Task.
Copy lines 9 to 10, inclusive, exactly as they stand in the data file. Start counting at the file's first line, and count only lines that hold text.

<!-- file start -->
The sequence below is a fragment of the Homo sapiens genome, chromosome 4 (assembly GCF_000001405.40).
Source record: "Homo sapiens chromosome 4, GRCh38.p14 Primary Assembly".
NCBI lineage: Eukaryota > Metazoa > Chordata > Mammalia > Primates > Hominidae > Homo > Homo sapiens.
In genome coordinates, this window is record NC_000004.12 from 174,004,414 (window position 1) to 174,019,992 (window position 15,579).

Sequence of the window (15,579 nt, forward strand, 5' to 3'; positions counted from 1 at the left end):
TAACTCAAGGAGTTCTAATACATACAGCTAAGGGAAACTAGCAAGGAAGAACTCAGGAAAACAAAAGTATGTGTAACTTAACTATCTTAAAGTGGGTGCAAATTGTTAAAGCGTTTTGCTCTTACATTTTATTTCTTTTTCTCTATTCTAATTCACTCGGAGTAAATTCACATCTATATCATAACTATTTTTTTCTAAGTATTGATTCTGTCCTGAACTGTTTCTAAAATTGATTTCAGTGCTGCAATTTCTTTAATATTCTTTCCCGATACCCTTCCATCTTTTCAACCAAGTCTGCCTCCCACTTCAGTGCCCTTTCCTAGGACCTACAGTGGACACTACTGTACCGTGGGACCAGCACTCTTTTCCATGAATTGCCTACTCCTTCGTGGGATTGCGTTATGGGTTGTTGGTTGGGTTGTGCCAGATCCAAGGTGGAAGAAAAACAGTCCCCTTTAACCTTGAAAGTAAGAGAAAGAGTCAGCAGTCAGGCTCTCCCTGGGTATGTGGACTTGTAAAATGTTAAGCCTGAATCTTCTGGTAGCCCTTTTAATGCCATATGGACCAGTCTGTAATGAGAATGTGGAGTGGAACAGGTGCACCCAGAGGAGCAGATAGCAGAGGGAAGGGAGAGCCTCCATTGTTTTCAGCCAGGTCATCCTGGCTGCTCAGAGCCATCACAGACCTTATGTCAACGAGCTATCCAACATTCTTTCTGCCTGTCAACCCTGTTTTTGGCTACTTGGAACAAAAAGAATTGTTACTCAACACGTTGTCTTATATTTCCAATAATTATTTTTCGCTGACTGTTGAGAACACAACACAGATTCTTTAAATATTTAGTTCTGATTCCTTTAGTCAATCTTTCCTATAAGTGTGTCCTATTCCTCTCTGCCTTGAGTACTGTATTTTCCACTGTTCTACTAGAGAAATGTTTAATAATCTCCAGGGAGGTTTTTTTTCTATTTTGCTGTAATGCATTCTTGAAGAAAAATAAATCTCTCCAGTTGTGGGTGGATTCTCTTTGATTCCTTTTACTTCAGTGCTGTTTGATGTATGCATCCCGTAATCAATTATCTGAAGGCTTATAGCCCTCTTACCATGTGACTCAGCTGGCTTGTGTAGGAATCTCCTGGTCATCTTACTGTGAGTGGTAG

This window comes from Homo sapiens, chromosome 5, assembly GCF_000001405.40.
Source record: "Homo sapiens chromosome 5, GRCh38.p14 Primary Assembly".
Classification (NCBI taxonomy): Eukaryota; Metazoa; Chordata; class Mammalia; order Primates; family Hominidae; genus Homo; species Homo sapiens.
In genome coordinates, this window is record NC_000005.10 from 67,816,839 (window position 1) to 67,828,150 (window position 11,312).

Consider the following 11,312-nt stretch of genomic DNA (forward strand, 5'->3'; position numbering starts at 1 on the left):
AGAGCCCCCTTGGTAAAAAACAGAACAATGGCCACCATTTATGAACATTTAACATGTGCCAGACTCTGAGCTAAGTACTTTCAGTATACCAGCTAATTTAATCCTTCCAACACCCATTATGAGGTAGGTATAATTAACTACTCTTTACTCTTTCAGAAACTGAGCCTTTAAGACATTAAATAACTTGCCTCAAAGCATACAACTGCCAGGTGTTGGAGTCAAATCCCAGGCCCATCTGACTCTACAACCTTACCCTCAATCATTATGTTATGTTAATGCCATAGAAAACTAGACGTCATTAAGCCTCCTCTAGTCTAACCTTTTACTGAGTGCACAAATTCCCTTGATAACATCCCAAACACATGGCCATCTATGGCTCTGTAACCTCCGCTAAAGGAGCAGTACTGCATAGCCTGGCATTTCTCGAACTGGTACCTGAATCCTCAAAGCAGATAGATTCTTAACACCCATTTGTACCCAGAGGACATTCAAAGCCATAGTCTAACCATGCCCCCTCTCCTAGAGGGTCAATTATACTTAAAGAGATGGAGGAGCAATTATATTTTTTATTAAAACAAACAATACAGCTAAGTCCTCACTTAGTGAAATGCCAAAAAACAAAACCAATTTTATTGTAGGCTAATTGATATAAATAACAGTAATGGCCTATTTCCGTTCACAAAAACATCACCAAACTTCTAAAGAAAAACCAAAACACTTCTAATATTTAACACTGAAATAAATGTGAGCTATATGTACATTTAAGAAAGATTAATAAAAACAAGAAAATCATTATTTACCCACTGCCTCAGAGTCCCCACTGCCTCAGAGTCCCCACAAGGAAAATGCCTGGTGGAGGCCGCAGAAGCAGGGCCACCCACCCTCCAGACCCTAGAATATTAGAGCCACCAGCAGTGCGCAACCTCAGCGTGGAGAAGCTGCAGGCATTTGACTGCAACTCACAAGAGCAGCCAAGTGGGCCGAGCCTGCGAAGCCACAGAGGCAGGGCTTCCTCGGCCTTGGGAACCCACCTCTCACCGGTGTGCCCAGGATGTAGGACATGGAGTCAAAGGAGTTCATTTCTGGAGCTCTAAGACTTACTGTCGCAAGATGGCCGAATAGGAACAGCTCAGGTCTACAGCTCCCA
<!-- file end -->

Classification (NCBI taxonomy): Eukaryota; Metazoa; Chordata; class Mammalia; order Primates; family Hominidae; genus Homo; species Homo sapiens.
In genome coordinates, this window is record NC_000005.10 from 67,816,839 (window position 1) to 67,828,150 (window position 11,312).